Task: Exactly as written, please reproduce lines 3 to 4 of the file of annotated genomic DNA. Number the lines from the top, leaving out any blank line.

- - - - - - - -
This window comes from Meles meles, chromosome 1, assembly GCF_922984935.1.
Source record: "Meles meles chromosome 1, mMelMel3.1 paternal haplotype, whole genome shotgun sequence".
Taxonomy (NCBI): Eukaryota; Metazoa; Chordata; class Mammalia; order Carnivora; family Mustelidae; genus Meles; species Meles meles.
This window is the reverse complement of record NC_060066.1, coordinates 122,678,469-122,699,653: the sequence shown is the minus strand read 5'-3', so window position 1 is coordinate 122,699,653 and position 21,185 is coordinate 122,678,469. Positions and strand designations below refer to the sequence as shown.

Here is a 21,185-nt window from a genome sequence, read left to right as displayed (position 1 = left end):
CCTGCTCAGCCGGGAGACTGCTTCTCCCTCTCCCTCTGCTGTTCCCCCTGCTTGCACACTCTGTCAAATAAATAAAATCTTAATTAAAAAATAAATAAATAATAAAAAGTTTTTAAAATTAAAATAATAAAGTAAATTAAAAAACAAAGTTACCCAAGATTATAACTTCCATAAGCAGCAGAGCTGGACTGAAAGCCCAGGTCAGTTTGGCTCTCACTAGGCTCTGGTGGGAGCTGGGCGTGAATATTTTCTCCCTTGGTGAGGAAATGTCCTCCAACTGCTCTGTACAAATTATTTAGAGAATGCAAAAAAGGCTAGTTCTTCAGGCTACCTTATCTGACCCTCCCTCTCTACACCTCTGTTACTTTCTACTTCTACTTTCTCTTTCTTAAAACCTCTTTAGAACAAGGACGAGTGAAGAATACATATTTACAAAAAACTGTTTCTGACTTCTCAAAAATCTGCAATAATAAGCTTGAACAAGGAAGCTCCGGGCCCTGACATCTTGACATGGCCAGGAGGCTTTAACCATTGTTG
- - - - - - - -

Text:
Taxonomy (NCBI): Eukaryota; Metazoa; Chordata; class Mammalia; order Carnivora; family Mustelidae; genus Meles; species Meles meles.
This window is the reverse complement of record NC_060066.1, coordinates 122,678,469-122,699,653: the sequence shown is the minus strand read 5'-3', so window position 1 is coordinate 122,699,653 and position 21,185 is coordinate 122,678,469. Positions and strand designations below refer to the sequence as shown.